Attachment 48921
No wire strippers until their second year? 6 foot folding ruler? Hacksaw? Cresent wrench? And you wonder why unions are dying with stone age tools lists like that.
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Old 02-22-2015, 10:15 PM   #36
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Well, I was always told to just bring hand tools, I am a professional and want my own set of tools as I progress in my career.

I bought my own m18 drill, impact set, my own 4ft and 6ft ladder etc.

I buy a lot of misc tools off my mechanic when he buys himself new ones, like cable compression connector crimp tool. Stuff like that.

I like the rule of thumb that if you have to borrow the tool more than once, go buy one.
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Old 02-22-2015, 10:28 PM   #37
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Well, I was always told to just bring hand tools, I am a professional and want my own set of tools as I progress in my career.

I bought my own m18 drill, impact set, my own 4ft and 6ft ladder etc.

I buy a lot of misc tools off my mechanic when he buys himself new ones, like cable compression connector crimp tool. Stuff like that.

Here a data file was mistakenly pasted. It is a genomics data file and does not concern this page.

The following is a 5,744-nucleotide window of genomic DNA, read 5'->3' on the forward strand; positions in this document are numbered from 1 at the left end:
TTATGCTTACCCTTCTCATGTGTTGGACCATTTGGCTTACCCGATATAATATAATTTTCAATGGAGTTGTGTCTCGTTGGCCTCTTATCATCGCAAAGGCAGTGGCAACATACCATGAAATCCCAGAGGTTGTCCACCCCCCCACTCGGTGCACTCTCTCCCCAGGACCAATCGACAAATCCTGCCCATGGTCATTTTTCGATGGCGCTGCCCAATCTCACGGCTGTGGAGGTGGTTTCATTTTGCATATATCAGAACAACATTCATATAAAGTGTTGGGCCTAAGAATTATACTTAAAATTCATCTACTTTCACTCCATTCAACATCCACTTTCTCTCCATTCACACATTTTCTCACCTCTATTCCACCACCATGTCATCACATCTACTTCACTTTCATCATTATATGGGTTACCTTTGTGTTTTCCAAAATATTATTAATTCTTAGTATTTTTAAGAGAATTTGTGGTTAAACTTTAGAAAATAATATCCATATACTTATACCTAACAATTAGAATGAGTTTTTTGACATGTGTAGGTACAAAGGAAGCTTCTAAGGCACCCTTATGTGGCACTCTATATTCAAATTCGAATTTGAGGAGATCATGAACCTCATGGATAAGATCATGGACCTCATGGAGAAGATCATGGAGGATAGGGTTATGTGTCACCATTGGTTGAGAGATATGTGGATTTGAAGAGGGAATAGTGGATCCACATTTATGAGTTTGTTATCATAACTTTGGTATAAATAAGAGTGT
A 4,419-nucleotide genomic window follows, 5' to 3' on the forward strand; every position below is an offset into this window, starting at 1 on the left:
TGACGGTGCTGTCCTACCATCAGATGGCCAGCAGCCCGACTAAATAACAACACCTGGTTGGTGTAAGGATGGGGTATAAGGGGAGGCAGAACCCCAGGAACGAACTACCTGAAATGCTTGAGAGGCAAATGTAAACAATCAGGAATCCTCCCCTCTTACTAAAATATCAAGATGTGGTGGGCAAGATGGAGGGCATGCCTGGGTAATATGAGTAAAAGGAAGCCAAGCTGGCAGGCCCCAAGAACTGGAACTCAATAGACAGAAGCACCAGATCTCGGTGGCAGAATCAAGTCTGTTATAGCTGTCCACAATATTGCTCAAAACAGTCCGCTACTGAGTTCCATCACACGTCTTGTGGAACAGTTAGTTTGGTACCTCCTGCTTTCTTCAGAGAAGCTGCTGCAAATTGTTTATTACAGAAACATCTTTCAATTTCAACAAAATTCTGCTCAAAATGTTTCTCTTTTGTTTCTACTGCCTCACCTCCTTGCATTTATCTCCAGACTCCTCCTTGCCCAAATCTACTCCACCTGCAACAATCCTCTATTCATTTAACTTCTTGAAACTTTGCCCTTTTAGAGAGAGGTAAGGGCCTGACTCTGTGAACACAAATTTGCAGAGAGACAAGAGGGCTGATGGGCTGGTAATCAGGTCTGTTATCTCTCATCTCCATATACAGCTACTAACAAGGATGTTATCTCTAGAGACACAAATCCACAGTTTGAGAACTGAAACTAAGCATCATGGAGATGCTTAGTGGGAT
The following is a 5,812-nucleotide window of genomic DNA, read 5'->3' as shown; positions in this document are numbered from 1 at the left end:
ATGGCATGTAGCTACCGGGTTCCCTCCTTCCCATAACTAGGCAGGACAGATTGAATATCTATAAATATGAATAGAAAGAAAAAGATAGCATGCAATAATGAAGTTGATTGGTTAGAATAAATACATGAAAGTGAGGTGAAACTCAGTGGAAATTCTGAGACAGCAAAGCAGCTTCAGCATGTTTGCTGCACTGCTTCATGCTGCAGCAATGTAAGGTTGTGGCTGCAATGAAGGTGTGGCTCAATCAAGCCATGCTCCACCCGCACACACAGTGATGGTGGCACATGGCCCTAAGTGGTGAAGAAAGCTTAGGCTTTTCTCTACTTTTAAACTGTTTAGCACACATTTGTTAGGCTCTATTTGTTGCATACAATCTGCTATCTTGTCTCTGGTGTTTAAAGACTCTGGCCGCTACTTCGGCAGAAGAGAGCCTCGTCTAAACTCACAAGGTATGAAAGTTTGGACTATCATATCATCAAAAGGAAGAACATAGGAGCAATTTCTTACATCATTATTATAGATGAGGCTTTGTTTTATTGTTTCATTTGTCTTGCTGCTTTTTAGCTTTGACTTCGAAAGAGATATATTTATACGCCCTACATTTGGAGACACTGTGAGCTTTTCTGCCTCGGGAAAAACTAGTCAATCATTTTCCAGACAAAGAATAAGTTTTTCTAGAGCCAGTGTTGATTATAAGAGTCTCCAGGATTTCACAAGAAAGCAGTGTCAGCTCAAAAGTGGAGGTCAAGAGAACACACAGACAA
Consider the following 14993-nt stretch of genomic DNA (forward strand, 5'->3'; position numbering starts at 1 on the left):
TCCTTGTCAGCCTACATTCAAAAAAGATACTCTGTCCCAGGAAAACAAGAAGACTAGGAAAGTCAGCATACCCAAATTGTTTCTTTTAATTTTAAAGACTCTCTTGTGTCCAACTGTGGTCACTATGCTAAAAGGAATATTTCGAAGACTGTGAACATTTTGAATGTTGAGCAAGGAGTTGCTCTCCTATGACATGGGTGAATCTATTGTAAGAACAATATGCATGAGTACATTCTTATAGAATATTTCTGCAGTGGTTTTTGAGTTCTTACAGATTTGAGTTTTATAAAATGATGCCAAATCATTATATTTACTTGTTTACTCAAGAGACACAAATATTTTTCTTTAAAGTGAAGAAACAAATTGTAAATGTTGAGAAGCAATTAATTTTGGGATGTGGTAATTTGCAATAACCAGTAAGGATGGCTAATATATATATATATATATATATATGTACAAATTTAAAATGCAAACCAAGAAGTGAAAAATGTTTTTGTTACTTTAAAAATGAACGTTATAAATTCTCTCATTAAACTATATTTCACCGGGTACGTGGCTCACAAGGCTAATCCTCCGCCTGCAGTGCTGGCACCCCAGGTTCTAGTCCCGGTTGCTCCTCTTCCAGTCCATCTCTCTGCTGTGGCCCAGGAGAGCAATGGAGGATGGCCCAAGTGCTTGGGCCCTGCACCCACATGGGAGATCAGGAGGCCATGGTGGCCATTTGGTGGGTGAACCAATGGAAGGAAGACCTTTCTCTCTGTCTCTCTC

I like the rule of thumb that if you have to borrow the tool more than once, go buy one.
Just wait till you buy your own van and start using it for your company.
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Old 02-22-2015, 10:29 PM   #38
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Just wait till you buy your own van and start using it for your company.

Hah! That's never gona happen. I don't even use my car to drive to the job.
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Old 02-22-2015, 10:37 PM   #39
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No wire strippers until their second year? 6 foot folding ruler? Hacksaw? Cresent wrench? And you wonder why unions are dying with stone age tools lists like that.
Dying? Don't you mean being killed by politics funded by corporate America.
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Old 02-22-2015, 10:39 PM   #40
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Don't you mean being killed by politics funded by corporate America.
Who are you fooling? The unions are in bed with the political class that rules this nation.